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Suzanne taking a rest break.

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And taking more pictures with her new camera.

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It was a tough hike up to Maple Pass, but then beyond that was an even steeper climb for another 3/4 mile. We were both seeing stars at times, probably not a good thing, but we made it to the payoff.

The trail is much steeper than it looks, trust me.

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Made it to snow level.

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Another alpine lake.

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Suzanne at the edge of the world. It really did feel that way.

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It was all downhill from there. We were glad we did the trail counterclockwise as it would have been even harder coming up this way.

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The final mile and a half descent through the forest had us imagining bigfoot, bears, owls, and getting scared half to death by a chipmunk, as it was starting to get a little dark in those woods. Best hike I’ve ever done, for sure! So glad Suzanne was there to share it with me.

Sunday, August 24, 2014

Newhalem Campground, North Cascades National Park, WA

 

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Thursday was another short driving day, 58 miles along Hwy 20 eastbound. Kim arrived at Newhalem Campground the previous day and told us there were plenty of long, level sites to choose from and that there was no elevation gain along the route. And she was getting a 4G Verizon signal.

We decided to hook up the car but leave the auxiliary brake power switch off. I closely monitored our tire temperatures, which were fine, and Jim didn’t feel anything odd in the transmission, so we concluded it had to be a problem with the braking system. Once we got settled in our site Jim called SMI and spoke with a tech who gave him some ideas for things to clean and check. He did the things he could but the rest will have to wait until we are in a better place to work on it next week. We’ve decided to hook up the car and turn on the brake when we leave here, but if the temps begin to climb on the front tires we’ll know it’s still not working properly and will disconnect.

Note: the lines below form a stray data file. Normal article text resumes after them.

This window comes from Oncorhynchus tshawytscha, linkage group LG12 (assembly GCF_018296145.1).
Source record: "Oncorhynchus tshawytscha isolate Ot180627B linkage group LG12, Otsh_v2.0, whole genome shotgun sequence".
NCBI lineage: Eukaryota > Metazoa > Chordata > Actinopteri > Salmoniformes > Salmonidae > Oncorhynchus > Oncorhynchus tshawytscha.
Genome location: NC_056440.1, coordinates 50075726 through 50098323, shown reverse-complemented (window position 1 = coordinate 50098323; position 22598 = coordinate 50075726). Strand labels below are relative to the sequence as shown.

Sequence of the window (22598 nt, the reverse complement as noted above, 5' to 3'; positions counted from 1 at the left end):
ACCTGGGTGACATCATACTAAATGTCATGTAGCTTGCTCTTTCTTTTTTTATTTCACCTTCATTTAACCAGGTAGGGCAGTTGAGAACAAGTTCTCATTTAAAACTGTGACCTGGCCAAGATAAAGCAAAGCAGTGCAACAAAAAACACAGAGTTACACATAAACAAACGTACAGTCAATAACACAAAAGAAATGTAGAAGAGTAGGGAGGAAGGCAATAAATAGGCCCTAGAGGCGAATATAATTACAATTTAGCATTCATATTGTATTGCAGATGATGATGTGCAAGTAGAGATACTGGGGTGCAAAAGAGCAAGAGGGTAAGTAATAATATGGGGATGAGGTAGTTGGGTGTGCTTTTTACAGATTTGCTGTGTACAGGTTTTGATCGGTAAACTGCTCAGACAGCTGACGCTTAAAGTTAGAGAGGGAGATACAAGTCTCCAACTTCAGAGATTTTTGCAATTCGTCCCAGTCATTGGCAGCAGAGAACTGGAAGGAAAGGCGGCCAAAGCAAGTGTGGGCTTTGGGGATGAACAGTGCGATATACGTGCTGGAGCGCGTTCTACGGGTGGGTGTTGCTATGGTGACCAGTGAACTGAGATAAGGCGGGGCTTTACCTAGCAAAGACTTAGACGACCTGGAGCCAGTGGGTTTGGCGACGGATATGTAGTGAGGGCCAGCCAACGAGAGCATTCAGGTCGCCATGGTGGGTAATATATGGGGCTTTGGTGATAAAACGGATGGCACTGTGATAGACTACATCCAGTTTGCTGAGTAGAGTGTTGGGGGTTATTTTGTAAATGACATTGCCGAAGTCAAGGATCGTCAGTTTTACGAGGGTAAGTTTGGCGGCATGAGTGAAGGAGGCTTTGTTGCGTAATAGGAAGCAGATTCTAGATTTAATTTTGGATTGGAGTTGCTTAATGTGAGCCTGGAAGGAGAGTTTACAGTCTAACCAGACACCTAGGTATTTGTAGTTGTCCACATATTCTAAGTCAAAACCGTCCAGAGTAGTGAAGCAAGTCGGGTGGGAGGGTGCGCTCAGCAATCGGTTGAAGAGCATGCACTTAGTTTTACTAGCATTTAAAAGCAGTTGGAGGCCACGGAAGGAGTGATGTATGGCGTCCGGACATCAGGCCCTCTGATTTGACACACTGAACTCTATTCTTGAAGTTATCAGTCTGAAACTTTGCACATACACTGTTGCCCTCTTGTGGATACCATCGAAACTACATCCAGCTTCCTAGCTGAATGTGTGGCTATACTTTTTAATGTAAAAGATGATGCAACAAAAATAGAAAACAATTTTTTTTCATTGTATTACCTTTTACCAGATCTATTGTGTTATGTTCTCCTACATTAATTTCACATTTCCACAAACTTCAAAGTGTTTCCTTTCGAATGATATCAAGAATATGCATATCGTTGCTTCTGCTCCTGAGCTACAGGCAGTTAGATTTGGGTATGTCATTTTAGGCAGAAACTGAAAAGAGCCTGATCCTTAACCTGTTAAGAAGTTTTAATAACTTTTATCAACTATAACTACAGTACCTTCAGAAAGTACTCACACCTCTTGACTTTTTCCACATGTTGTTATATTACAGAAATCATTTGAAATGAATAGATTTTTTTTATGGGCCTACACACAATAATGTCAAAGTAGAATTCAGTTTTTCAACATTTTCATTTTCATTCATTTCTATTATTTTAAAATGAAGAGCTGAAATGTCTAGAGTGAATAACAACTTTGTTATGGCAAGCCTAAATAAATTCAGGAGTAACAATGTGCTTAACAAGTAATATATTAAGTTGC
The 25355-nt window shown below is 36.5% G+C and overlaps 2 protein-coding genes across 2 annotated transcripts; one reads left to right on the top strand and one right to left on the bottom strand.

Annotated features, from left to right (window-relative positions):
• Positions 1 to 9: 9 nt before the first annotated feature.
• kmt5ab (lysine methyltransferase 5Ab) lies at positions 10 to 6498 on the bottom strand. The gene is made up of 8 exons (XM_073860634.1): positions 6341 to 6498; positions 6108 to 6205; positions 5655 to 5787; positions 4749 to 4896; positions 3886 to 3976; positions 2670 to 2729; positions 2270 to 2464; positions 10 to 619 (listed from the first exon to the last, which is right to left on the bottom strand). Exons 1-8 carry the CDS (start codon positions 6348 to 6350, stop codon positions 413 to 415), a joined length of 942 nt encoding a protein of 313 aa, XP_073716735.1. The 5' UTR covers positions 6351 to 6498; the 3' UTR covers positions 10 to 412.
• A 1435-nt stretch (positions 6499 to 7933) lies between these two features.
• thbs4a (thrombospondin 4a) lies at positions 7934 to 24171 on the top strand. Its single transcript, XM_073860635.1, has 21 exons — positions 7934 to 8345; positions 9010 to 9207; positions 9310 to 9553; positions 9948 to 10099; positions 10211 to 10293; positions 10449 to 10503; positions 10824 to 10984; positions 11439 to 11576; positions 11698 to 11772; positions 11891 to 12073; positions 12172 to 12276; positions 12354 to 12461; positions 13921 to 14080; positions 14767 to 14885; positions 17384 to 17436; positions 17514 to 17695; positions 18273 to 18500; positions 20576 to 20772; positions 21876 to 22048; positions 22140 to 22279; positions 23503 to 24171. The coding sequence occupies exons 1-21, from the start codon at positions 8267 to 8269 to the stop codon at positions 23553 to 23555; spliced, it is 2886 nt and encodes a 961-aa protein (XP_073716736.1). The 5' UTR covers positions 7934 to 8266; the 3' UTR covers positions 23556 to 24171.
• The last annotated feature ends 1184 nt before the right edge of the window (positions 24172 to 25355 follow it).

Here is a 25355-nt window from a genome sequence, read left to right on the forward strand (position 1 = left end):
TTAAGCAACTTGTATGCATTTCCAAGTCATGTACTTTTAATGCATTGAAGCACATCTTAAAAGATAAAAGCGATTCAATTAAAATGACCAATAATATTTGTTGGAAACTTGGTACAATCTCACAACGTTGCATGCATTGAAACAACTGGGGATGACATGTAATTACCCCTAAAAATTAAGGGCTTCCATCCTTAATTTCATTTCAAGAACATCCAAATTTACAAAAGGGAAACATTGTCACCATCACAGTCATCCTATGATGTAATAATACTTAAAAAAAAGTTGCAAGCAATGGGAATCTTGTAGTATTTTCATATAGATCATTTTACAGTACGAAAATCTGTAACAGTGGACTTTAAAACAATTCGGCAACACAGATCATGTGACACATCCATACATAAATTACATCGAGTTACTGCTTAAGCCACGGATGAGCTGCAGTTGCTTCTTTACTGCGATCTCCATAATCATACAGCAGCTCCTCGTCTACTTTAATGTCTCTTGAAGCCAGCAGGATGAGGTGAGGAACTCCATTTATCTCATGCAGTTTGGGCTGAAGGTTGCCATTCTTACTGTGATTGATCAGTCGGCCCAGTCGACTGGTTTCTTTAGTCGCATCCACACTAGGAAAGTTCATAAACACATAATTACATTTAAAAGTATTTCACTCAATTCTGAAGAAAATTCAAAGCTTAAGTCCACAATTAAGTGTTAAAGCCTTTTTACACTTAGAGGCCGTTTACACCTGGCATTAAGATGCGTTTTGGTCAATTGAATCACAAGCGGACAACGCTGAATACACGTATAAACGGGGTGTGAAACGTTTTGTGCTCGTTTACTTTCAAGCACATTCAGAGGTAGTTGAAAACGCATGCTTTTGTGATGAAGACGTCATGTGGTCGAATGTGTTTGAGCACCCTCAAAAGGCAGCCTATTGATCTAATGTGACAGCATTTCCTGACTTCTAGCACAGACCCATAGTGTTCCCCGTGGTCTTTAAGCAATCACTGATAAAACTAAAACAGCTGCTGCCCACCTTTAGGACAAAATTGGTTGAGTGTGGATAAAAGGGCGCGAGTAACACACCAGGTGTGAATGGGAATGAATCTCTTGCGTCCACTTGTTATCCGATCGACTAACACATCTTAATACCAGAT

Now back to Newhalem Campground in the North Cascades National Park Complex. Reservations can be made for loop C, but loops A and B are first come, first served, and on Thursday we had no problem getting a site but by Friday evening they were all full. $6/night with the senior pass, no hookups but a nice dump station with RV water fill. Suzanne arrived that evening, and Friday Karen pulled in, so our little group is back together for the last time this summer. Looks like we will all be going our separate ways soon.

Debbie, Kim and I went for a walk to the visitor center to get some information about hikes, then took the loop trail along the Skagit River and followed some other trails that took us past a powerhouse to the small community of Newhalem.

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Newhalem is a company town owned by Seattle City Light and populated entirely by employees of the Skagit River Hydroelectric Project, or in local county, state or federal agencies. Interestingly the town is not open to permanent residents who do not work for these agencies.

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Not much to it except the General Store and some homes.

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That night at dusk Jim and I took a drive to the Gorge Creek Falls behind the powerhouse, where there is a trail along a creek lit with colored lights. We didn’t make it all the way to the falls because the trail is quite steep and Jim is trying to give his leg a rest, but what we saw was beautiful.

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On Friday our ladies hiking group went for a 3.8 mile trek on the Thunder Knob trail about 10 miles east at Devil’s Lake. The sky was looking like rain but it never came. The ranger told Suzanne the trail had lake views along the way but we didn’t actually see the lake until we came to the end of the trail. Hard to complain when you’re surrounded by mountains and glaciers.

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Kim, Debbie and Suzanne taking a little break since the trail did a fair amount of climbing despite its easy rating.

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It was hard to get good photos in the late afternoon light.

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Cat ears?

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The water looked so inviting. The turquoise color comes from finely ground rock particles, called “glacial flour” carried by the streams that originate high in the glaciated mountains.

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Diablo Lake from a highway overlook.

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Pickett Range from a short trail behind the visitor center.

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So glad we came here. Among the designated national parks, only Michigan's Isle Royale National Park gets fewer visitors.